Tag Archives: microbiology conference

“The Introverted Microbiologist”

I am quite far to the left on the introversion/extroversion scale.

And maybe that is why I am a microbiologist…

I have always been a bit of a loner, a dreamer, a wanderer, and most days I need and crave a lot of time by myself. I guess I am a little anti-social, and much prefer talking to people one on one, as opposed to being part of a group conversation.

On occasion my introversion borders on misanthropism, but don’t take it personally. Such feelings never last long.

I hate the idea of networking with strangers at conferences. That is anathema to me! On the contrary I thrive on the amount of time I can get to myself during conference leave. Maybe that is why I am attracted to large “anonymous” conferences such as ECCMID, where I can disappear unknown into the crowd…

You can get away with being an introvert as a microbiologist, regardless of whether you are a scientist, a technician or a clinical microbiologist. Our jobs mean we do not necessarily need to be face to face with other people for large parts of the day. Obviously you need to be able to communicate, but there must be a lot of other professions where a degree of extroversion would be more useful than in microbiology…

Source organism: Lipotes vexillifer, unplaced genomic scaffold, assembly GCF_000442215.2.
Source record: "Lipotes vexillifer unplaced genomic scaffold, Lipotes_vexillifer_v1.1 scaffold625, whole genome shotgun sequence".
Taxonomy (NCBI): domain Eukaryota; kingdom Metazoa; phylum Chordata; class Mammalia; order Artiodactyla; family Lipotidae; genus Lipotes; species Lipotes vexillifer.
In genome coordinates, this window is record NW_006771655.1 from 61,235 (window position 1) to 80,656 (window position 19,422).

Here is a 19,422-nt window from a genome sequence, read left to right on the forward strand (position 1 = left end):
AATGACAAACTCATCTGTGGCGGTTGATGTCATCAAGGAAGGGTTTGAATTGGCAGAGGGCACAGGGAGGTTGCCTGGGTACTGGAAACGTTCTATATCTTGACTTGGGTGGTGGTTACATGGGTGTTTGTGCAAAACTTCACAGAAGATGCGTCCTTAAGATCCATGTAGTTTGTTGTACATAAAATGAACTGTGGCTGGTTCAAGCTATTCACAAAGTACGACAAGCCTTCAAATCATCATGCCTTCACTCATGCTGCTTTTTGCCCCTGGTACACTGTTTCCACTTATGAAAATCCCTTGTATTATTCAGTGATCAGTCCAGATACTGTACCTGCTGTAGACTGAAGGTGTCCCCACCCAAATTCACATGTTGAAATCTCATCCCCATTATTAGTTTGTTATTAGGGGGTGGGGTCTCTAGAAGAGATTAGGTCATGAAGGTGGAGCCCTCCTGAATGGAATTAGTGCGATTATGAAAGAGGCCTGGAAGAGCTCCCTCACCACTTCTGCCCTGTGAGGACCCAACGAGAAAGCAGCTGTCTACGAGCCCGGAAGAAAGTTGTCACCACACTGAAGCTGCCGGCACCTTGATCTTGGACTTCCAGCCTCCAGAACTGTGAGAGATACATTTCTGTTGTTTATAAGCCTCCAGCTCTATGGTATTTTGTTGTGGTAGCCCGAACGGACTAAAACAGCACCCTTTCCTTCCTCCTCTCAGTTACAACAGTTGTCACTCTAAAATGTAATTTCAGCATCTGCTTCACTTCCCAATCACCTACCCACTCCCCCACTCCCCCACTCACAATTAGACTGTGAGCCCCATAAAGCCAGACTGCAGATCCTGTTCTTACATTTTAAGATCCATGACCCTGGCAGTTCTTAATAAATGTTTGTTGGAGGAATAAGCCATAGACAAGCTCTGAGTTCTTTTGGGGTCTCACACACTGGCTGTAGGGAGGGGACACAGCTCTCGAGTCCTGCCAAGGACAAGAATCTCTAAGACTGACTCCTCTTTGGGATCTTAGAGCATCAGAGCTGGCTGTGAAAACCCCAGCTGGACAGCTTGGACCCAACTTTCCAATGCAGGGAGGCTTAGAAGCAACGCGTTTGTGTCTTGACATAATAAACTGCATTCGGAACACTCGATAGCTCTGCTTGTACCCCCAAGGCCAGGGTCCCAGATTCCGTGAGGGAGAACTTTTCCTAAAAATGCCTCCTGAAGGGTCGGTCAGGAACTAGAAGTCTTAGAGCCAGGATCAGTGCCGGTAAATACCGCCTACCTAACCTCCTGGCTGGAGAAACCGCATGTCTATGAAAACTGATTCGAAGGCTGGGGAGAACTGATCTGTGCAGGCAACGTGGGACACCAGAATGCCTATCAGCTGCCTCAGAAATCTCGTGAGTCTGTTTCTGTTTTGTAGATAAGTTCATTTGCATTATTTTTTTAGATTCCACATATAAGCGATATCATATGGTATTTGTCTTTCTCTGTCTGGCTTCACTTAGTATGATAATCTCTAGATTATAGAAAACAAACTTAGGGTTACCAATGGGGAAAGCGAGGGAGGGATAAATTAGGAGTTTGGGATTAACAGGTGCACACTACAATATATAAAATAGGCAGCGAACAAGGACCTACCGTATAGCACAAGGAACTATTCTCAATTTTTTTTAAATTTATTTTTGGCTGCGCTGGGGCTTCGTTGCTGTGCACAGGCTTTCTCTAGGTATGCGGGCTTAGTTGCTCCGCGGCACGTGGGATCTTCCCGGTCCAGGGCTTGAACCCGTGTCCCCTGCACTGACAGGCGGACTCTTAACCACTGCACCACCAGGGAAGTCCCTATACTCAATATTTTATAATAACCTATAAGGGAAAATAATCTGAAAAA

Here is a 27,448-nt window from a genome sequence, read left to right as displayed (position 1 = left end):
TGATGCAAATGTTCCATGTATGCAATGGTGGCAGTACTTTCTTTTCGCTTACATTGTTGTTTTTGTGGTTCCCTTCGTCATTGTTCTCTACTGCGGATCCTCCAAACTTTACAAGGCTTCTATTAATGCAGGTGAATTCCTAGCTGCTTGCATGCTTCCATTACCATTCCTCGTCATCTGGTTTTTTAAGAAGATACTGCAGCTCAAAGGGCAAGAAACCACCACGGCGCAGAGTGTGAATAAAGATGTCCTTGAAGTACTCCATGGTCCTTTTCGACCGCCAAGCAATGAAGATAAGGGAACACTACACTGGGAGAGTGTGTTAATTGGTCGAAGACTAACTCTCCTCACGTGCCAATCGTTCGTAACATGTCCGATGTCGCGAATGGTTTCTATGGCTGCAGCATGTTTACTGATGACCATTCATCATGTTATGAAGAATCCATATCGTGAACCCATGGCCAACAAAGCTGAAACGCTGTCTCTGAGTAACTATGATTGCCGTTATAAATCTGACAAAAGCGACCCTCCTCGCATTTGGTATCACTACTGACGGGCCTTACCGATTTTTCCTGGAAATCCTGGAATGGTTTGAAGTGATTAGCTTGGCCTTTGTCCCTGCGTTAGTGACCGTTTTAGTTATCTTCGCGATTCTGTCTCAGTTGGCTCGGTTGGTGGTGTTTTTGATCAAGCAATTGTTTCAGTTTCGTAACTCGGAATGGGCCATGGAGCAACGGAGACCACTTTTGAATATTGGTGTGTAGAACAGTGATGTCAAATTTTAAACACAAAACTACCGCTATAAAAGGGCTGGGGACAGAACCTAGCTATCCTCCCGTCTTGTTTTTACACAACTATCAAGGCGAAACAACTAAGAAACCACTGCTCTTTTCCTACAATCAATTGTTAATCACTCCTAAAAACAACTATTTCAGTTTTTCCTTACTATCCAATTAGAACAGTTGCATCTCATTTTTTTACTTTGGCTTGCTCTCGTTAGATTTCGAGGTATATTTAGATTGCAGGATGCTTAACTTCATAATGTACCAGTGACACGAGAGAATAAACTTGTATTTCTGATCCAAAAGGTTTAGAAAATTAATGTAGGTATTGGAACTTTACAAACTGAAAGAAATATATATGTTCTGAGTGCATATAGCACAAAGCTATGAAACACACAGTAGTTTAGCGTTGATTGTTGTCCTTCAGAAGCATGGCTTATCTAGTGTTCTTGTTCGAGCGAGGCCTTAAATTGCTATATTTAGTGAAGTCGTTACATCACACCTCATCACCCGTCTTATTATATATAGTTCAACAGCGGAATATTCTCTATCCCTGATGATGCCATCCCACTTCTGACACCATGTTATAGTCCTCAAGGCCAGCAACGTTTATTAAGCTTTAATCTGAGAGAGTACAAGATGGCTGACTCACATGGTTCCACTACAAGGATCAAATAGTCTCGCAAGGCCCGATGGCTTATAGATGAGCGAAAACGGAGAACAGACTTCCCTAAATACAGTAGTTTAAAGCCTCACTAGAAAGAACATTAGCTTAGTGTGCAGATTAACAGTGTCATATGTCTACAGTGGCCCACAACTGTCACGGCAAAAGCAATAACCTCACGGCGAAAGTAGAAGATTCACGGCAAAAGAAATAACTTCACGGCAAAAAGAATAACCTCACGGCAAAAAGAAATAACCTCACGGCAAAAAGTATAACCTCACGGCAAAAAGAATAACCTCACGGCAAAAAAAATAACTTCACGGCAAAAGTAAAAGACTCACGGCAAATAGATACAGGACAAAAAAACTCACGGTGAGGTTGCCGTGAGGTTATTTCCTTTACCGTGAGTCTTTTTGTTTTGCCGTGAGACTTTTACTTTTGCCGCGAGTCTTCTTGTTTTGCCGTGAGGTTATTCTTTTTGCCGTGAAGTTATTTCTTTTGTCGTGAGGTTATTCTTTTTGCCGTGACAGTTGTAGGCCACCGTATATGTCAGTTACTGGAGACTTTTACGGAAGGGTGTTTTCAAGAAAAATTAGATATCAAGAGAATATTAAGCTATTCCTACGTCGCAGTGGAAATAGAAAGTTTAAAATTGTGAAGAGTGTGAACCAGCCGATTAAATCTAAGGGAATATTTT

I don’t think I am the only microbiologist that is introverted. I look at my colleagues and I can see similar characteristics in many of them, just maybe not to the same extent as myself. It reassures me that I am not the only one!

Sometimes I can override my tendency towards introversion. My desire to have my opinion heard can often conquer my natural reluctance to speak out, particularly when I am in familiar company. I am also not afraid to take risks and try new things out in the microbiology laboratory. My low boredom threshold and innate need for change often overrule the introvert’s need for a “quiet life”. An introvert is not the same thing as a luddite.

However my displays of extroversion are often forced, and short lived in nature. I always end up veering back towards introversion.

So I embrace my introvert personality. I am supremely confident in my ability to be a competent and influential microbiologist in spite of my introvert tendencies.

I might be quiet, but underestimate me at your peril…